Lutsk(redirected from Luck, Volhynia)
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Lutsk(lo͝otsk) Pol. Łuck, city (1989 pop. 198,000), capital of Volyn region (see VolhyniaVolhynia
, Ukr. and Rus. Volyn, Pol. Wołyń, historic region, W Ukraine, around the headstreams of the Pripyat and Western Bug rivers in an area of forests, lakes, and marshlands.
..... Click the link for more information. ), Ukraine, a port on the Styr River. Its industries produce scientific instruments, food products, and textiles. First mentioned in 1085 as Luchesk, it is one of the oldest cities of Volhynia. It was the main fortress of the Luchan tribe and was called Luchesky Veliki. Lutsk, together with all of Volhynia, was part of Kievan Rus until 1154, when it became the capital of the Lutsk independent principality. It was included in the Halych-Volhynian principality, was taken by Lithuania in the 14th cent., and was an important trade city from the 14th to the 16th cent. Lutsk was part of Poland from the second half of the 16th cent., was taken (1791) by Russia, was Polish again (1919–39), and was ceded (1939) to the Ukrainian SSR (since 1991, Ukraine). Architectural monuments include the walls and turrets of a castle (13th–16th cent.) and several churches (14th–17th cent.).
a city and the center of Volyn’ Oblast, Ukrainian SSR. Situated along both banks of the Styr’ river, a right tributary of the Pripiat’, the city is a highway junction and landing and has a railroad station and an airport. Population, 108,000 (1973; 56,000 in 1959).
First mentioned in the Hypatian Chronicle under the year 1085, Lutsk was part of Kievan Rus’ until its disintegration in the middle of the 12th century, when the city was absorbed into the Vladimir-Volyn’ (later, Galician-Volynian) Principality. In 1240 it was destroyed by the Mongol Tatars, and in the middle of the 14th century it was captured by the Lithuanian prince Gedymin. In 1432 the city was granted Magdeburg law. By the Union of Lublin of 1569, Lutsk was annexed by Poland, becoming the center of Wotyn Wojewodztwo. The urban poor took part in the peasant and cossack uprising led by S. Nalivaiko. In 1706 the city was destroyed by the Swedes. Lutsk was reunited with Russia in 1795, when western Volyn’ was incorporated into Russia; the city became the district capital of the Volyn’ Namestnichestvo (vicegerency), and in 1797, of Volyn’ Province.
During World War I (1914-18), Russian forces around Lutsk broke through the Austro-German front in June 1916. Soviet power was proclaimed on Nov. 13 (26), 1917. From February 1918 through August 1920, Lutsk was controlled by the Germans, the Petliura bands, and the White Poles. Liberated by the Red Army in August 1920, it was recaptured by the Poles the next month. By the Treaty of Riga of 1921, the city went to Poland as part of western Volyn’ Province. In 1934 the Lutsk Trial of the 57 (underground Communists and progressives of the Western Ukraine) was held in the city. On Sept. 18, 1939, Lutsk was liberated by the Soviet Army, and when the Western Ukraine was reunited with the Ukrainian SSR on Dec. 4, 1939, Lutsk became the center of Volyn’ Oblast of the Ukrainian SSR. From June 25, 1941, through Feb. 4, 1944, the city was occupied by fascist German troops, who inflicted enormous damage.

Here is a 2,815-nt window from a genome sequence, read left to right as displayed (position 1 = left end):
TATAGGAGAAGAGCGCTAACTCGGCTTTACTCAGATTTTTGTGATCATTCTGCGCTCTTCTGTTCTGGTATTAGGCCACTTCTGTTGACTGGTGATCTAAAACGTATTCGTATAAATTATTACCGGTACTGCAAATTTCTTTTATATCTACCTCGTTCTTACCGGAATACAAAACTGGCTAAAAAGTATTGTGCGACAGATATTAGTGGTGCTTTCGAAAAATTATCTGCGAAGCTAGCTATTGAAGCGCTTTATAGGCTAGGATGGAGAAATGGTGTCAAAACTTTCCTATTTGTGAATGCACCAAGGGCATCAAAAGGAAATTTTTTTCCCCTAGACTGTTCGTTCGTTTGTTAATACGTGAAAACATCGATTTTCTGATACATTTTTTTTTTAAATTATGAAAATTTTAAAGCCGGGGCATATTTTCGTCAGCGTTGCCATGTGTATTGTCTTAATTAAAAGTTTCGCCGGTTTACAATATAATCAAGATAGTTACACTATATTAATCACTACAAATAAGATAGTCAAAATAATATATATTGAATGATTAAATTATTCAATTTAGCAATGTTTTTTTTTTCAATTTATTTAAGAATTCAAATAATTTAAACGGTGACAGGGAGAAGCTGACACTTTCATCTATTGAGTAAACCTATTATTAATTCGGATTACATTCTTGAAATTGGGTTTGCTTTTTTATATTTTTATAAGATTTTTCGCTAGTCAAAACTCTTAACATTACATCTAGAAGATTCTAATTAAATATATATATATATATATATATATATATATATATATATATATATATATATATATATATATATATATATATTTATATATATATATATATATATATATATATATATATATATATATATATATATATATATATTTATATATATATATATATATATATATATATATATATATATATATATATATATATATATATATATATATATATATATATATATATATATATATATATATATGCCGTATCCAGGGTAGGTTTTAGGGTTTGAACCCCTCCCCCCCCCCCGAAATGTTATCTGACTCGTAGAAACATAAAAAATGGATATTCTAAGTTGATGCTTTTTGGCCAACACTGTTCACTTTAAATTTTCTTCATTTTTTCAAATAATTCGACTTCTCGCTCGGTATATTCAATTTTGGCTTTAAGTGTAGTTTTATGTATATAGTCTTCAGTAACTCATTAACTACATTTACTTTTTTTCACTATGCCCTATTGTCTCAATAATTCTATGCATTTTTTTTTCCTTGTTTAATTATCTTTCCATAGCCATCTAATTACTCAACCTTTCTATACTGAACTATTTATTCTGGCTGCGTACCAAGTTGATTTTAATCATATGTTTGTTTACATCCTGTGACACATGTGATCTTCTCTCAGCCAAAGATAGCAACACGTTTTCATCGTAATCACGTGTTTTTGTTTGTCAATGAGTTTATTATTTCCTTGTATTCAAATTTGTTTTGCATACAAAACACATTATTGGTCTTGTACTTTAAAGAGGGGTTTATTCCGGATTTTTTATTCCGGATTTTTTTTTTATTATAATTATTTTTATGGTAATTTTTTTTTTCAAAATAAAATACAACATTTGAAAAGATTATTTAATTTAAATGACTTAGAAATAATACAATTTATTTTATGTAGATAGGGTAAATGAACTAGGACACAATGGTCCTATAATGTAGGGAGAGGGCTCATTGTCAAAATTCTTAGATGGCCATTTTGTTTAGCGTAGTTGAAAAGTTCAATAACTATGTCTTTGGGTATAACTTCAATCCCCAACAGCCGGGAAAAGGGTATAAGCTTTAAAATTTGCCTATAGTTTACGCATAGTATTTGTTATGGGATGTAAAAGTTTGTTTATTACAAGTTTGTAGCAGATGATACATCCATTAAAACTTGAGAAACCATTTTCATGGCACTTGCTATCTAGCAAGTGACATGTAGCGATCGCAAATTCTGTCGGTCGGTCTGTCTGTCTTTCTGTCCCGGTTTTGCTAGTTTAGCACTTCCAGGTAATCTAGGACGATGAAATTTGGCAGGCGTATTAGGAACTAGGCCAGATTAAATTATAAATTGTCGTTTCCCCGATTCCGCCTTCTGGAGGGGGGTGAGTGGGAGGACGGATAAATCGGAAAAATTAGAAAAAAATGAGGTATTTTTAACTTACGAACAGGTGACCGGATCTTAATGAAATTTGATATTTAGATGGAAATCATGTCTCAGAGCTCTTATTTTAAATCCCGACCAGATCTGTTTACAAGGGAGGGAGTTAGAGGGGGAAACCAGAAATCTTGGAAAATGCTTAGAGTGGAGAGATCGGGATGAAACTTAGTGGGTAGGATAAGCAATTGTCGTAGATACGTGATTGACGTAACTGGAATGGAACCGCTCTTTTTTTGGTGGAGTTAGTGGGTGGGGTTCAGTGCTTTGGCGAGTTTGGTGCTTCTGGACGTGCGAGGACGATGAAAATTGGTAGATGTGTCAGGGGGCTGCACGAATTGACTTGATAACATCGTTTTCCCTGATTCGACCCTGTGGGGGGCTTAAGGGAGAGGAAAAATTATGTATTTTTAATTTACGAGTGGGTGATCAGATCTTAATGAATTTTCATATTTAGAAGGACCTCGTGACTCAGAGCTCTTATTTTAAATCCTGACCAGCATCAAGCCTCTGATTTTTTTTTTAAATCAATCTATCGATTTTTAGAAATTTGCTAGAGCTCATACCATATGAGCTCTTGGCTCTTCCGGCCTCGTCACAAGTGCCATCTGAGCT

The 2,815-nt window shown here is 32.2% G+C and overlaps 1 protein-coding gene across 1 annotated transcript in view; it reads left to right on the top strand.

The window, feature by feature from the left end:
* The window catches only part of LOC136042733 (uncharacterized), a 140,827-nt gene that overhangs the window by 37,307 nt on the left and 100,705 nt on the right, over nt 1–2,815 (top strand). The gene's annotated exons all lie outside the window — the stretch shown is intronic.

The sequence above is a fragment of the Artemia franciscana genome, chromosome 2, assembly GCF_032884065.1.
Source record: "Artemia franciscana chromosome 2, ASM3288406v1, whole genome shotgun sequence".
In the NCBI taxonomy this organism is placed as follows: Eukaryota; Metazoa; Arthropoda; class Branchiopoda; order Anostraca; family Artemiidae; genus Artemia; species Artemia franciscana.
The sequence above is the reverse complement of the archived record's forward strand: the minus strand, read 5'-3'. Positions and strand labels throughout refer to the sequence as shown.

The city and its industry were completely restored during the first postwar five-year plan. During the 1950’s and 1960’s, new enterprises were built, including plants for the manufacture of motor vehicles, instruments, electrical equipment, and reinforced-concrete products (two plants), asphalt concrete, plastic goods, and cultural-domestic articles. Other new industries include a woodworking combine, a sugar refinery, a distillery, a cereal-products combine, and garment and footwear factories. A plant for making artificial leather and footwear cardboard, a factory for spinning and weaving melange yarn, and a cloth finishing factory were under construction in 1973.
Lutsk has a pedagogical institute, a branch of the general technical department of the L’vov Polytechnic Institute, and five specialized secondary schools, including a Soviet-trade technicum and medical, pedagogical, and music schools. There is a musical drama theater, a philharmonic society, and a museum of local lore.
The old town has preserved the irregular layout of the 16th and 17th centuries. Notable architecture includes the Liubart Castle (1290-1340, with additions from the 14th to 16th centuries), the Pokrovskaia Church (15th century), the Trinity Roman Catholic Church (1606-40; architect, J. Umiński, with additions dating from the 18th century), the Vozdvizhenie Church (1619-20), a synagogue (1626-29), and a cathedral (1754). Outstanding buildings of the Soviet era include those of the oblast committee of the CPSU and the oblast executive committee (1952-54; architect, G. V. Borodin) and the Promin’ Film and Concert Hall (1970; architects, R. G. Metel’nitskii and V. K. Malovitsa). Residential housing is being built on a large scale.
REFERENCESOrda, L. M. Kratkii istoricheskii ocherk g. Lutska … Lutsk, 1897.
Luts’k (Narys istorii mista). Lutsk, 1959.
Maslov, L. Arkhitektura starogo Luts’ku. L’vov, 1939.
Kolosok, B. V., P. P. Makh, and L. P. Sanzharov. Luts’k. Kiev, 1972.